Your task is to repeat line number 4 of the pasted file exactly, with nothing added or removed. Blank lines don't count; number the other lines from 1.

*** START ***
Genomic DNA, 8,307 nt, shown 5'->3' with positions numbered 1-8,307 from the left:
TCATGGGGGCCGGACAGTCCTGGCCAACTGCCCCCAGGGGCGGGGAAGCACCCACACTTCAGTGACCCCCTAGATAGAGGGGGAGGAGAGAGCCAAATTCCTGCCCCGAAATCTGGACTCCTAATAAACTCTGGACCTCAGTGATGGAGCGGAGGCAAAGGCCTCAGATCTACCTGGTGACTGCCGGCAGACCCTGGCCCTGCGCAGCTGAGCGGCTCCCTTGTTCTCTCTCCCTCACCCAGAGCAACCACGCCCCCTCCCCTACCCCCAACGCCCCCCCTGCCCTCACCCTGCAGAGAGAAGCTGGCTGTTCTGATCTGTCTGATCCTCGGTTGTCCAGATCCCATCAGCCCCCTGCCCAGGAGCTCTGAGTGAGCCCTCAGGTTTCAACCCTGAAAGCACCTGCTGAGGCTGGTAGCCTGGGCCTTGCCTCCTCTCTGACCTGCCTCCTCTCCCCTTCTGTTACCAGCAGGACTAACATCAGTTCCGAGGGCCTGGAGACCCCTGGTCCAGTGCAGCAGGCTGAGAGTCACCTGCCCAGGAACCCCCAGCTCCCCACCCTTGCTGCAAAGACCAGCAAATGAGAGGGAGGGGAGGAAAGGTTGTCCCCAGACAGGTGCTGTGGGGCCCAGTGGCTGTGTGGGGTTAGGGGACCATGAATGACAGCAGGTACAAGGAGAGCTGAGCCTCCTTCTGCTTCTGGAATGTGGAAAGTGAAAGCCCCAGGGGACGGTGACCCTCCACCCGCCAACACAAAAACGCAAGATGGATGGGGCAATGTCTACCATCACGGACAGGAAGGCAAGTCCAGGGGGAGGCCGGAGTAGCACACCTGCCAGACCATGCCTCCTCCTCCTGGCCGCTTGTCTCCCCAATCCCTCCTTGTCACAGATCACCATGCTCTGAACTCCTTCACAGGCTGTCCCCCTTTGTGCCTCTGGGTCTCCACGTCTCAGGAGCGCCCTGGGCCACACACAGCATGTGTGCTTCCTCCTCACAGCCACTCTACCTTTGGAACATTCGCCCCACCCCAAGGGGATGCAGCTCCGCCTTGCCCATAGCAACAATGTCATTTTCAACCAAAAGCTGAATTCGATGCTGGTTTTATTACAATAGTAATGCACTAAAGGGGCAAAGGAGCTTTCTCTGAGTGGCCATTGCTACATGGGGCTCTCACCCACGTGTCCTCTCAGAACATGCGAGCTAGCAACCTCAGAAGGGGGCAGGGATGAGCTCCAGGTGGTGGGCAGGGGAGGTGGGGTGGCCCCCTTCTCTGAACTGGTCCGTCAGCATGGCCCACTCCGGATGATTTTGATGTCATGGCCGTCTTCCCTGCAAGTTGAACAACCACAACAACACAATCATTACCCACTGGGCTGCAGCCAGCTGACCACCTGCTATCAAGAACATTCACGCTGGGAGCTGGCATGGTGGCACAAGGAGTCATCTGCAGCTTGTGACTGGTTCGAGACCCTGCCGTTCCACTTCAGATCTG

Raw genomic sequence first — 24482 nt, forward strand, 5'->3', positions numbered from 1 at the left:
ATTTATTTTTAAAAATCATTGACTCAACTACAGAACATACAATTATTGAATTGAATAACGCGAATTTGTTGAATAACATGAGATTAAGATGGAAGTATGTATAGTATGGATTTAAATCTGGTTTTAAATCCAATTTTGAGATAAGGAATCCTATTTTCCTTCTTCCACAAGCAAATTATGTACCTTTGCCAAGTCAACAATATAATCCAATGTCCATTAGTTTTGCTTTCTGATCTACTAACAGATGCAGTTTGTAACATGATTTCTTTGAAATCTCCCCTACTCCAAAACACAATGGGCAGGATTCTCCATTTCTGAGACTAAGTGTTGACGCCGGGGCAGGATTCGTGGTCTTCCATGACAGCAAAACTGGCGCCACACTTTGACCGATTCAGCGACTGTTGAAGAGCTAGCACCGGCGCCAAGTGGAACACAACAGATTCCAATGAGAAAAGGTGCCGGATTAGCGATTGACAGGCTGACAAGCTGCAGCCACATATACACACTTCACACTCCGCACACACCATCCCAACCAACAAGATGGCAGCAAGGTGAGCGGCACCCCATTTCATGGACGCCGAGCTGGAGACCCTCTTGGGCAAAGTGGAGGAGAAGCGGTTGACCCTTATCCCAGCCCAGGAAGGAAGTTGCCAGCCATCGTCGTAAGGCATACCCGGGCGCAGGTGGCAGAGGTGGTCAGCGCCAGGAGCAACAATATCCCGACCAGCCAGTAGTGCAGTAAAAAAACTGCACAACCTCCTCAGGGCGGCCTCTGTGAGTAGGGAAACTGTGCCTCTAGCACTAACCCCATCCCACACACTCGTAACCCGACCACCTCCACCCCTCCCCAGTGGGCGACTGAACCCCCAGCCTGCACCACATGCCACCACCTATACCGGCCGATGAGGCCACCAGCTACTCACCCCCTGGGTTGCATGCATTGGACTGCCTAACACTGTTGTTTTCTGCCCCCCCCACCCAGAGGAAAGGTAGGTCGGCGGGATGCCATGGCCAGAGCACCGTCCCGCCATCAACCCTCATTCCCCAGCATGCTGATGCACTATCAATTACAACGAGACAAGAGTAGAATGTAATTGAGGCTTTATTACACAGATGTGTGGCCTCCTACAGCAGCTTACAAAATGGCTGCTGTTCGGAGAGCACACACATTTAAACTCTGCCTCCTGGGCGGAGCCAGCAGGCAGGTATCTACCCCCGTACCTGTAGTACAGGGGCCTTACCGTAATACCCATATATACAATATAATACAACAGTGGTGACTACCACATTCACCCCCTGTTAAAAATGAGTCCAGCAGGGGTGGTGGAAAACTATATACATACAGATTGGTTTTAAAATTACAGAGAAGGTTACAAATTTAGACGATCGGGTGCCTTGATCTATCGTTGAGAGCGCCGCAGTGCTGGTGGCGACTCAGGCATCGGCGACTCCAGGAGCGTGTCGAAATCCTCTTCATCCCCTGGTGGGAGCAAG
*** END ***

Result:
ATTTATTTTTAAAAATCATTGACTCAACTACAGAACATACAATTATTGAATTGAATAACGCGAATTTGTTGAATAACATGAGATTAAGATGGAAGTATGTATAGTATGGATTTAAATCTGGTTTTAAATCCAATTTTGAGATAAGGAATCCTATTTTCCTTCTTCCACAAGCAAATTATGTACCTTTGCCAAGTCAACAATATAATCCAATGTCCATTAGTTTTGCTTTCTGATCTACTAACAGATGCAGTTTGTAACATGATTTCTTTGAAATCTCCCCTACTCCAAAACACAATGGGCAGGATTCTCCATTTCTGAGACTAAGTGTTGACGCCGGGGCAGGATTCGTGGTCTTCCATGACAGCAAAACTGGCGCCACACTTTGACCGATTCAGCGACTGTTGAAGAGCTAGCACCGGCGCCAAGTGGAACACAACAGATTCCAATGAGAAAAGGTGCCGGATTAGCGATTGACAGGCTGACAAGCTGCAGCCACATATACACACTTCACACTCCGCACACACCATCCCAACCAACAAGATGGCAGCAAGGTGAGCGGCACCCCATTTCATGGACGCCGAGCTGGAGACCCTCTTGGGCAAAGTGGAGGAGAAGCGGTTGACCCTTATCCCAGCCCAGGAAGGAAGTTGCCAGCCATCGTCGTAAGGCATACCCGGGCGCAGGTGGCAGAGGTGGTCAGCGCCAGGAGCAACAATATCCCGACCAGCCAGTAGTGCAGTAAAAAAACTGCACAACCTCCTCAGGGCGGCCTCTGTGAGTAGGGAAACTGTGCCTCTAGCACTAACCCCATCCCACACACTCGTAACCCGACCACCTCCACCCCTCCCCAGTGGGCGACTGAACCCCCAGCCTGCACCACATGCCACCACCTATACCGGCCGATGAGGCCACCAGCTACTCACCCCCTGGGTTGCATGCATTGGACTGCCTAACACTGTTGTTTTCTGCCCCCCCCACCCAGAGGAAAGGTAGGTCGGCGGGATGCCATGGCCAGAGCACCGTCCCGCCATCAACCCTCATTCCCCAGCATGCTGATGCACTATCAATTACAACGAGACAAGAGTAGAATGTAATTGAGGCTTTATTACACAGATGTGTGGCCTCCTACAGCAGCTTACAAAATGGCTGCTGTTCGGAGAGCACACACATTTAAACTCTGCCTCCTGGGCGGAGCCAGCAGGCAGGTATCTACCCCCGTACCTGTAGTACAGGGGCCTTACCGTAATACCCATATATACAATATAATACAACAGTGGTGACTACCACATTCACCCCCTGTTAAAAATGAGTCCAGCAGGGGTGGTGGAAAACTATATACATACAGATTGGTTTTAAAATTACAGAGAAGGTTACAAATTTAGACGATCGGGTGCCTTGATCTATCGTTGAGAGCGCCGCAGTGCTGGTGGCGACTCAGGCATCGGCGACTCCAGGAGCGTGTCGAAATCCTCTTCATCCCCTGGTGGGAGCAAG